(B) Some writers recently have begun to question the traditional interpretation given to Genesis 15:13ff.  Starting with the assumption that Paul is right in assigning a period of 430 years from the time the promise was made until the giving of the Law at Sinai, they then interpret all the Old Testament passages in that light.  Such an approach suggests that the LXX of Exodus 12:40 is correct.  The key problem passage to this approach is the Genesis 15 passage itself, which must be interpreted so as to harmonize with a 215-year captivity.  For example, Atkinson has written, “How then are we to read the four hundred years of this verse?  It seems difficult to take the words [of verse 13] ‘a land [that is not theirs]’ as referring to anything wider than Egypt ... [Thus,] the meaning of the words ‘four hundred years’ seems to be, ‘and they shall afflict them until a time, which is four hundred years from now.’”[9]  400 years from the time God was speaking to Abraham would include but a 215-year captivity.  Perhaps Atkinson is pointing us in the right direction as he interprets Genesis 15:13-14 and the way Stephen quotes it in Acts 7:6 in light of Paul’s clear statement in Galatians 3:17.  Likely, this is the right way to harmonize and understand the various Biblical passages.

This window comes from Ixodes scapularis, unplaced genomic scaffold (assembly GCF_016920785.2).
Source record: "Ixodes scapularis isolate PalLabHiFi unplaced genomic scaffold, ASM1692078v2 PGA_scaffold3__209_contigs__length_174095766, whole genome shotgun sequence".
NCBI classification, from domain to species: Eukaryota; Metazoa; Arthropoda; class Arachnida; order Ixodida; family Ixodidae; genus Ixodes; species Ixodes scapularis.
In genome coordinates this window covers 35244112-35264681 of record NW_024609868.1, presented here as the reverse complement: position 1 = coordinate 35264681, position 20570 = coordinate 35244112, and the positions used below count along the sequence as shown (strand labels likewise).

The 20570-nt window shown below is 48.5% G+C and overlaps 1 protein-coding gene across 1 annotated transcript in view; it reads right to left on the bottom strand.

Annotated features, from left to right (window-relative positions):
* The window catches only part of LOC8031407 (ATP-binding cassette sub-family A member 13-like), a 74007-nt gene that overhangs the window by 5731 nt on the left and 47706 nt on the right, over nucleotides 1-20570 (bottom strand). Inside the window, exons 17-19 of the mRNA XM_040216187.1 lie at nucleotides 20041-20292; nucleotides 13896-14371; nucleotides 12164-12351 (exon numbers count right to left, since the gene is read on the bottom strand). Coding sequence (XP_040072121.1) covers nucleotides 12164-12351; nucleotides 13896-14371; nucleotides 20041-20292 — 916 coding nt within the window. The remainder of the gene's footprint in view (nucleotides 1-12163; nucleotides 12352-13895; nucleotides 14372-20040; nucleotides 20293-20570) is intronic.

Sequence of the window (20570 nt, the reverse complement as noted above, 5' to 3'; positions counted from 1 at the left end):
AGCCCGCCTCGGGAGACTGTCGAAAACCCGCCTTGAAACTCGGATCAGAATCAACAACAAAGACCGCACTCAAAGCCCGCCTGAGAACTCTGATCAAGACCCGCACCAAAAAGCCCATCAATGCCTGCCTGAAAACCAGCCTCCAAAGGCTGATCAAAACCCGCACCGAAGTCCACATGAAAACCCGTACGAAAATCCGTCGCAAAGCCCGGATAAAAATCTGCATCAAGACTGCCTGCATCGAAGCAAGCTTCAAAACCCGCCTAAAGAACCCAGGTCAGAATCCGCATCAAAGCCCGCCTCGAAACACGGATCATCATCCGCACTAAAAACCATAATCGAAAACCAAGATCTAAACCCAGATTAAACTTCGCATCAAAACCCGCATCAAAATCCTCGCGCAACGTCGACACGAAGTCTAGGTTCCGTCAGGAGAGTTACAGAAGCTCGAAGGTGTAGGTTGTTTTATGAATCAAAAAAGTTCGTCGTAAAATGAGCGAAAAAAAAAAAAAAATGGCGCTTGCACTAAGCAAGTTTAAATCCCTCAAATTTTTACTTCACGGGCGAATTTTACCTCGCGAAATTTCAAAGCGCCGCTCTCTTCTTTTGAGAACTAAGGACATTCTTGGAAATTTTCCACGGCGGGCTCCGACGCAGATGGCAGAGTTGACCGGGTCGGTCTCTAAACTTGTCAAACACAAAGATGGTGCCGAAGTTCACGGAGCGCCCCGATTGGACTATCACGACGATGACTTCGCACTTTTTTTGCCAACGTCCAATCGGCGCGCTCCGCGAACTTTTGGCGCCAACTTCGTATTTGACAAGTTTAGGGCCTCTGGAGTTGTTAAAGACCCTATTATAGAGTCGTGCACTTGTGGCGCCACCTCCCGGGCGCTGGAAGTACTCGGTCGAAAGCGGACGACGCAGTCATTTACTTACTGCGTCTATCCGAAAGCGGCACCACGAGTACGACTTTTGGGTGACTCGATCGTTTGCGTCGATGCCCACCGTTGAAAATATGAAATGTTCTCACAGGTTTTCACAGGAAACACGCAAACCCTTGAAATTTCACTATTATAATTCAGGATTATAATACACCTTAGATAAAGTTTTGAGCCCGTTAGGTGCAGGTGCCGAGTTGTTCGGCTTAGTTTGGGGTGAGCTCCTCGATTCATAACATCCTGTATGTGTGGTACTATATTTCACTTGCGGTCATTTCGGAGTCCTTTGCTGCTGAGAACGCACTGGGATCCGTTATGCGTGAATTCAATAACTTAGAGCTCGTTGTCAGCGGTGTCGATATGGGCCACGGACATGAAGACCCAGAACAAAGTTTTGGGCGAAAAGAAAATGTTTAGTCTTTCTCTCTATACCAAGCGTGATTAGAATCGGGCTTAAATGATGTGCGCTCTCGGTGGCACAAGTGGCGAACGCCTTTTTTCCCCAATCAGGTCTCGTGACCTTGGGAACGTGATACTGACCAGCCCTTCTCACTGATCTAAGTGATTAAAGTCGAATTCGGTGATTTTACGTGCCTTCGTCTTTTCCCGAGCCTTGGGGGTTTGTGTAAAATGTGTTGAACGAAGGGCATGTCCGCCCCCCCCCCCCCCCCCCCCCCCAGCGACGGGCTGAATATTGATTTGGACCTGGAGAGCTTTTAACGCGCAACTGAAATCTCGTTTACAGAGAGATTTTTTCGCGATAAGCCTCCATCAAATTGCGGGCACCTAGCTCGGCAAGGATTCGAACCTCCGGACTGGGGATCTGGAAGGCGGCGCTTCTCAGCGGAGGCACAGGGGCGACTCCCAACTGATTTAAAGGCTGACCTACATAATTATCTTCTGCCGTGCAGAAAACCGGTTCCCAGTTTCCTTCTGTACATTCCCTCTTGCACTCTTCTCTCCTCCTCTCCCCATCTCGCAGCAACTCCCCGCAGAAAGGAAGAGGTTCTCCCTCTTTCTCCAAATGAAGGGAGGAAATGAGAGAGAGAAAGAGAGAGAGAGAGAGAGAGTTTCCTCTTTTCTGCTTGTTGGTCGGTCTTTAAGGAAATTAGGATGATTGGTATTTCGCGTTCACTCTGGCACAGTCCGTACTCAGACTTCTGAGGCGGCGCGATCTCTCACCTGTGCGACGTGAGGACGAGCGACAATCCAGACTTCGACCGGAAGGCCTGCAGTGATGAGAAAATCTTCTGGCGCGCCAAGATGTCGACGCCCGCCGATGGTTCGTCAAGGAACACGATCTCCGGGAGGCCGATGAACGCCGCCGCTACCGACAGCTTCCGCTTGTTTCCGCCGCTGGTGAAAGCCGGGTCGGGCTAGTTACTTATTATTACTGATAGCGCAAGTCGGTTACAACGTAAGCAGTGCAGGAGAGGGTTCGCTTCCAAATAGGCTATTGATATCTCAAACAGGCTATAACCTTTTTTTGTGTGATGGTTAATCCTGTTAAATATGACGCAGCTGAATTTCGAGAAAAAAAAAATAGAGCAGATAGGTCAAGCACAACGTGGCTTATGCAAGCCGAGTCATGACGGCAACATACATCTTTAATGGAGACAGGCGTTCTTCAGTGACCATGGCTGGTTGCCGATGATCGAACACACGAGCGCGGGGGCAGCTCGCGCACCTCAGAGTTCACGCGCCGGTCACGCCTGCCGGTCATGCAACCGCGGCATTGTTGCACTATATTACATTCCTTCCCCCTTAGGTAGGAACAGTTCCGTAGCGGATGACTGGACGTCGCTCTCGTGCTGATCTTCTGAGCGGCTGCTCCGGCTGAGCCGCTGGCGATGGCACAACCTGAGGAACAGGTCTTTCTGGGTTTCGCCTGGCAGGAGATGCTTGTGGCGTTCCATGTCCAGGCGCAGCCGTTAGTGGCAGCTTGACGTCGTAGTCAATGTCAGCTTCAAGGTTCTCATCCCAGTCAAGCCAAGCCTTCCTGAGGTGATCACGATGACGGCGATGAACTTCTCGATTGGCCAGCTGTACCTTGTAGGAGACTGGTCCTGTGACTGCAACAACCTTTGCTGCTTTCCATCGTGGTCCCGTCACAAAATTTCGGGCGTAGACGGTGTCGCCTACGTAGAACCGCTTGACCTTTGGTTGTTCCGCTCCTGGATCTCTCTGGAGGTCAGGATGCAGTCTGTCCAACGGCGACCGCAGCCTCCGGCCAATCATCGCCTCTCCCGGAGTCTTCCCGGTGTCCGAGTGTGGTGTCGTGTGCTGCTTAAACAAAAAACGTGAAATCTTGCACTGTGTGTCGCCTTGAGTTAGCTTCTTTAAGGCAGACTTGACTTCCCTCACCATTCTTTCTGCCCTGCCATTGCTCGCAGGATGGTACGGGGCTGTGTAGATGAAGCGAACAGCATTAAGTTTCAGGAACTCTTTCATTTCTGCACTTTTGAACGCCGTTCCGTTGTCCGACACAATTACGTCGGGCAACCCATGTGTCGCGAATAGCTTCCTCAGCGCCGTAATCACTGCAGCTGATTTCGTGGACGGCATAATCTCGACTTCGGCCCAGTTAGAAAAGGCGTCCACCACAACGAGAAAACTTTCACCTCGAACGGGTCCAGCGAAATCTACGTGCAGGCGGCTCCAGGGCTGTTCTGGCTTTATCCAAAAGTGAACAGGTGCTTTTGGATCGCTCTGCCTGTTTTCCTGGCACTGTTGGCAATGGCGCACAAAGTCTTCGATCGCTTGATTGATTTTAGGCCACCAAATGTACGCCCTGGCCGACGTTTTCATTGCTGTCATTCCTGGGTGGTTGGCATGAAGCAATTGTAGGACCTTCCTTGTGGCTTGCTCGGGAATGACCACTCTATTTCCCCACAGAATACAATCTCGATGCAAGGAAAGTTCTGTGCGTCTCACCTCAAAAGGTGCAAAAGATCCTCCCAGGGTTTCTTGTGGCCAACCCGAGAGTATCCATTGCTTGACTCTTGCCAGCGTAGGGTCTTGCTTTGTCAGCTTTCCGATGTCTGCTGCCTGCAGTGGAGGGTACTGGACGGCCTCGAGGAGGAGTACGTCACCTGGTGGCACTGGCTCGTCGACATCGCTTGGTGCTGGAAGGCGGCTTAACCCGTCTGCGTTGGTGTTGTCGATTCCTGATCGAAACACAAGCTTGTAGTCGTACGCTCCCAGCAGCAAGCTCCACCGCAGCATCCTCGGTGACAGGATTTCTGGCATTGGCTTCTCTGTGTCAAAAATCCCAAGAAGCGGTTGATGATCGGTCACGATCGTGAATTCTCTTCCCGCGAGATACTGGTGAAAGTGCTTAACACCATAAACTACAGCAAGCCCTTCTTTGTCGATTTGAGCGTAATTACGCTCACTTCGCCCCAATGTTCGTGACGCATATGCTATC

In any case, Stephen was merely quoting the Old Testament as it read in the Hebrew Scriptures, and should not be held accountable for a mistake, when the mistake may be merely in our interpretations of certain relevant passages.[10]



        The problem:  Stephen is said to make a mistake in putting the number of Jacob’s family at 75, whereas the text of Genesis 46:27 makes the number 70, including two who had died in Canaan before they went down into Egypt.